Sanctions Under Section 128.5 Must Comply With 21-Day Safe Harbor Provisionin Civil Litigation by Stephen Raucher
In Nutrition Distribution, LLC v. Southern SARMs, Inc. (2018) 2018 Cal. App. LEXIS 81, the California Court of Appeal, Second Appellate District, Division 7, was asked to interpret Code of Civil Procedure Section 128.5(f), which governs the procedure applicable to motions for sanctions for bad faith actions or tactics. The court held that under the version of Section 128.5(f) in effect from January 1, 2015 to August 7, 2017, a 21-day safe harbor waiting period applied to such motions for sanctions. This is in contrast to the holding in San Diegans for Open Government v. San Diego (2016) 246 Cal. App.4th 1306, 1317, which held: “[A] party filing a sanctions motion under Section 128.5 does not need comply with the safe harbor waiting period described in Section 128.7, subdivision (c)(1).”
Section 128.5(a) authorizes a trial court to order a party, the party’s attorney, or both to pay reasonable expenses, including attorney fees, incurred as a result of bad faith actions that are frivolous or solely intended to cause unnecessary delay. Former subdivision (f) was in effect from January 1, 2015 to August 7, 2017. It provided: “Any sanctions imposed pursuant to this section shall be imposed consistently with the standards, conditions, and procedures set forth in subdivisions (c), (d), and (h) of Section 128.7.” Section 128.7 governs misconduct in the filing or advocacy of groundless claims in signed pleadings and other papers. Under Section 128.7(c)(1), service of the motion for sanctions initiates a 21-day safe harbor period, patterned after Federal Rule of Civil Procedure 11. During this time, the offending document may be corrected or withdrawn without penalty, and the motion for sanctions cannot be filed. San Diegans for Open Government found that motions for sanctions under Section 128.5 did not need to comply with the safe harbor provision. This had the effect of allowing parties to request sanctions as part of their moving or opposition papers, in a throwback to the process in California prior to adoption of Section 128.7 and its safe harbor provision.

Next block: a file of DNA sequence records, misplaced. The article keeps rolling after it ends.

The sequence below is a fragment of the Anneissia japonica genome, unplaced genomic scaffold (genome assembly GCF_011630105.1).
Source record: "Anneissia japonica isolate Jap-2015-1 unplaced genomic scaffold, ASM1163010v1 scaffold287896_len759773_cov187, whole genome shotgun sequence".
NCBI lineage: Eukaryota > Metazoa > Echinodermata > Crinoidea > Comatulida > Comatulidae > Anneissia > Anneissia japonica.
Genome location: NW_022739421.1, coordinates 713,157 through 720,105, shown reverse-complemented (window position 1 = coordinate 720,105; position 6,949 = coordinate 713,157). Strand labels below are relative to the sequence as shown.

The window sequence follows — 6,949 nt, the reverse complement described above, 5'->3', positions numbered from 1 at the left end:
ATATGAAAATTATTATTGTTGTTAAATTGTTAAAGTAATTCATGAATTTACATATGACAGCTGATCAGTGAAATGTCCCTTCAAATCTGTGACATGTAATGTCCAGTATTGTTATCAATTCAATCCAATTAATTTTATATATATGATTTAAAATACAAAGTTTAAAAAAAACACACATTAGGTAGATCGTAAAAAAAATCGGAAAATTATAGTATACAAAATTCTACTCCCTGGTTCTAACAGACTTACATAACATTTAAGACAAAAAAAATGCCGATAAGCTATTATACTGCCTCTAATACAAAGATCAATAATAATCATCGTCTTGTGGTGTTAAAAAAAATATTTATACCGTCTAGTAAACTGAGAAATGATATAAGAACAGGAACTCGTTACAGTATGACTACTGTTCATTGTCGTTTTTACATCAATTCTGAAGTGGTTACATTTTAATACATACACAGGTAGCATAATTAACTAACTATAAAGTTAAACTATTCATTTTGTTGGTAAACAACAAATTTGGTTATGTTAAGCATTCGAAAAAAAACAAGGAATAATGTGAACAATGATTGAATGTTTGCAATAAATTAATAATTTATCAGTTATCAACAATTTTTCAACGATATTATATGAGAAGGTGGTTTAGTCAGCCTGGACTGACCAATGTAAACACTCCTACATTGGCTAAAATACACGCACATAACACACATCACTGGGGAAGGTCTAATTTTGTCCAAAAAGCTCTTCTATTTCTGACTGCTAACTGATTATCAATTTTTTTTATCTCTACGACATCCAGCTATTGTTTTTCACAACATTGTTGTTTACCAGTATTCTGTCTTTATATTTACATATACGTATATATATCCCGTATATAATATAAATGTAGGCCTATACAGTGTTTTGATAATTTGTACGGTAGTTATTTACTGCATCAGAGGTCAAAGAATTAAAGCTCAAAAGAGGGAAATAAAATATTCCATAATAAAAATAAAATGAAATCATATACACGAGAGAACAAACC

In Nutrition Development, as part of its demurrer, the defendant argued that the plaintiff’s assertion of frivolous claims and bad faith conduct warranted imposition of sanctions pursuant to Sections 128.5 and 128.7. The court sustained the demurrer and dismissed the case but denied the request for sanctions. The court indicated that the defendant could choose to file a separate motion for sanctions. The defendant did so, but the motion was denied pursuant to the safe harbor rule on January 9, 2017. The defendant appealed.
Meanwhile, in August 2017, the Legislature amended Section 128.5 to include subdivision (f)(1)(B), which contains an explicit 21-day safe harbor period. The Nutrition Development court stated that this amendment confirmed the Legislature’s intent to include a safe harbor provision in former subdivision (f) and “abrogate several of the holdings under San Diegans for Open Government.” The court in Nutrition Development explicitly disagreed with the holding in San Diegans for Open Government and found the plain meaning and obvious intent of the Legislature in Section 128.5 prior to the August amendment was to incorporate the Section 128.7 safe harbor provision by cross-reference. Accordingly, the court affirmed the denial of sanctions.
Given the clear intent to incorporate the safe harbor requirement as stated in the new version of Section 128.5(f), the effect of the holding in Nutrition Development will be limited to sanctions orders issued under the prior version of the law without compliance with the safe harbor rule in reliance on San Diegans for Open Government. How many such orders are or will be subject to appeal — and whether the California Supreme Court will be asked to resolve the split of opinion on this now mostly moot issue — remains to be seen.